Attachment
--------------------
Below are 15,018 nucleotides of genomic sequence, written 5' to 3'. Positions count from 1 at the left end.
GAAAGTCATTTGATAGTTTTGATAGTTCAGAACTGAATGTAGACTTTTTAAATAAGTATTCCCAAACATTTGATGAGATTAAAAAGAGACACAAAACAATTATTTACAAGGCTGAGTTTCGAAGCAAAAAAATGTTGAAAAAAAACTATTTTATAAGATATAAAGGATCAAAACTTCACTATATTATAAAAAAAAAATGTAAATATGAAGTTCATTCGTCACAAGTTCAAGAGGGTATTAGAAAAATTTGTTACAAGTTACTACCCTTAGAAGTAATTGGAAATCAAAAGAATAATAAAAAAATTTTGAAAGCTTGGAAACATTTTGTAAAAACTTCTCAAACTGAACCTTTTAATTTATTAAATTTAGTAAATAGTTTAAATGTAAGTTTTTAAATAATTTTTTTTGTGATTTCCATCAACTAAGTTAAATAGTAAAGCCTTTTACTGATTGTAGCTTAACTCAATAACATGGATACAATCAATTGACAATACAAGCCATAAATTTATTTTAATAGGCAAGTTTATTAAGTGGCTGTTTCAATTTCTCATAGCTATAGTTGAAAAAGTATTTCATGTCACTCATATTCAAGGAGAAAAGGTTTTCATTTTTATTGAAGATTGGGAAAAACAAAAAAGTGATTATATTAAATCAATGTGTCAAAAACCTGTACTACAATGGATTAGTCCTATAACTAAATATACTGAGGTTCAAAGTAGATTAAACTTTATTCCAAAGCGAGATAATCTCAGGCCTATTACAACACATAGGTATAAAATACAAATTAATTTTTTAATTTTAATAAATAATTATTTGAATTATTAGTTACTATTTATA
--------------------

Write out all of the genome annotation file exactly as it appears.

Below are 15,018 nucleotides of genomic sequence, written 5' to 3'. Positions count from 1 at the left end.
GAAAGTCATTTGATAGTTTTGATAGTTCAGAACTGAATGTAGACTTTTTAAATAAGTATTCCCAAACATTTGATGAGATTAAAAAGAGACACAAAACAATTATTTACAAGGCTGAGTTTCGAAGCAAAAAAATGTTGAAAAAAAACTATTTTATAAGATATAAAGGATCAAAACTTCACTATATTATAAAAAAAAAATGTAAATATGAAGTTCATTCGTCACAAGTTCAAGAGGGTATTAGAAAAATTTGTTACAAGTTACTACCCTTAGAAGTAATTGGAAATCAAAAGAATAATAAAAAAATTTTGAAAGCTTGGAAACATTTTGTAAAAACTTCTCAAACTGAACCTTTTAATTTATTAAATTTAGTAAATAGTTTAAATGTAAGTTTTTAAATAATTTTTTTTGTGATTTCCATCAACTAAGTTAAATAGTAAAGCCTTTTACTGATTGTAGCTTAACTCAATAACATGGATACAATCAATTGACAATACAAGCCATAAATTTATTTTAATAGGCAAGTTTATTAAGTGGCTGTTTCAATTTCTCATAGCTATAGTTGAAAAAGTATTTCATGTCACTCATATTCAAGGAGAAAAGGTTTTCATTTTTATTGAAGATTGGGAAAAACAAAAAAGTGATTATATTAAATCAATGTGTCAAAAACCTGTACTACAATGGATTAGTCCTATAACTAAATATACTGAGGTTCAAAGTAGATTAAACTTTATTCCAAAGCGAGATAATCTCAGGCCTATTACAACACATAGGTATAAAATACAAATTAATTTTTTAATTTTAATAAATAATTATTTGAATTATTAGTTACTATTTATA